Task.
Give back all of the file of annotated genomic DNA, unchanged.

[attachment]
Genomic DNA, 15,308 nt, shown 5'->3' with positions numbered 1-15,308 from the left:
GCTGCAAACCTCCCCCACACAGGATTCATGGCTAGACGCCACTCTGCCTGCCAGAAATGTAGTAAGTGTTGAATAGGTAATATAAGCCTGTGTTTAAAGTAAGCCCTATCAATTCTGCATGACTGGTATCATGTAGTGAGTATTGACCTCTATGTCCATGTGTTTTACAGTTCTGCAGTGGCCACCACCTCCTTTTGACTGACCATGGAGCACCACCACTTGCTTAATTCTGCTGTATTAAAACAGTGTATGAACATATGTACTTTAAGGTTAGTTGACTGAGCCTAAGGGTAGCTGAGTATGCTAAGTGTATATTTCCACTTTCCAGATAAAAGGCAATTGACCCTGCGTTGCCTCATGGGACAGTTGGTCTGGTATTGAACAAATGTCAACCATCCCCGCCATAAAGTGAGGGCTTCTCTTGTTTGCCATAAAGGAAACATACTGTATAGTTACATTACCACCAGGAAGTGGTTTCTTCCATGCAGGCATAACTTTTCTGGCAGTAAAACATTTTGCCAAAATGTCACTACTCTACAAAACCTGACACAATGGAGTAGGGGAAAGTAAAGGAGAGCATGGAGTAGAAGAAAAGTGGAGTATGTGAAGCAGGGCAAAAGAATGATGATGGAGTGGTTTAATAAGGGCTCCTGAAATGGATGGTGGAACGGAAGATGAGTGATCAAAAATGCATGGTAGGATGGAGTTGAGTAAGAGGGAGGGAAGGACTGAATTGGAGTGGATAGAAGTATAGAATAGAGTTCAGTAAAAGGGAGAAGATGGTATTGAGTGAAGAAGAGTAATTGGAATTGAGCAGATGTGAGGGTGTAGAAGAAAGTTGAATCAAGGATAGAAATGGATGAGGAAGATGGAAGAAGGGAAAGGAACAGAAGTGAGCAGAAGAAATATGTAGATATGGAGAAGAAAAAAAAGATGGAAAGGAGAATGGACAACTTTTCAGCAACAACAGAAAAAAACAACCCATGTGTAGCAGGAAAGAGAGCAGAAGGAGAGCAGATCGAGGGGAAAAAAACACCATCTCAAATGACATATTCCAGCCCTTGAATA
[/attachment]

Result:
Genomic DNA, 15,308 nt, shown 5'->3' with positions numbered 1-15,308 from the left:
GCTGCAAACCTCCCCCACACAGGATTCATGGCTAGACGCCACTCTGCCTGCCAGAAATGTAGTAAGTGTTGAATAGGTAATATAAGCCTGTGTTTAAAGTAAGCCCTATCAATTCTGCATGACTGGTATCATGTAGTGAGTATTGACCTCTATGTCCATGTGTTTTACAGTTCTGCAGTGGCCACCACCTCCTTTTGACTGACCATGGAGCACCACCACTTGCTTAATTCTGCTGTATTAAAACAGTGTATGAACATATGTACTTTAAGGTTAGTTGACTGAGCCTAAGGGTAGCTGAGTATGCTAAGTGTATATTTCCACTTTCCAGATAAAAGGCAATTGACCCTGCGTTGCCTCATGGGACAGTTGGTCTGGTATTGAACAAATGTCAACCATCCCCGCCATAAAGTGAGGGCTTCTCTTGTTTGCCATAAAGGAAACATACTGTATAGTTACATTACCACCAGGAAGTGGTTTCTTCCATGCAGGCATAACTTTTCTGGCAGTAAAACATTTTGCCAAAATGTCACTACTCTACAAAACCTGACACAATGGAGTAGGGGAAAGTAAAGGAGAGCATGGAGTAGAAGAAAAGTGGAGTATGTGAAGCAGGGCAAAAGAATGATGATGGAGTGGTTTAATAAGGGCTCCTGAAATGGATGGTGGAACGGAAGATGAGTGATCAAAAATGCATGGTAGGATGGAGTTGAGTAAGAGGGAGGGAAGGACTGAATTGGAGTGGATAGAAGTATAGAATAGAGTTCAGTAAAAGGGAGAAGATGGTATTGAGTGAAGAAGAGTAATTGGAATTGAGCAGATGTGAGGGTGTAGAAGAAAGTTGAATCAAGGATAGAAATGGATGAGGAAGATGGAAGAAGGGAAAGGAACAGAAGTGAGCAGAAGAAATATGTAGATATGGAGAAGAAAAAAAAGATGGAAAGGAGAATGGACAACTTTTCAGCAACAACAGAAAAAAACAACCCATGTGTAGCAGGAAAGAGAGCAGAAGGAGAGCAGATCGAGGGGAAAAAAACACCATCTCAAATGACATATTCCAGCCCTTGAATA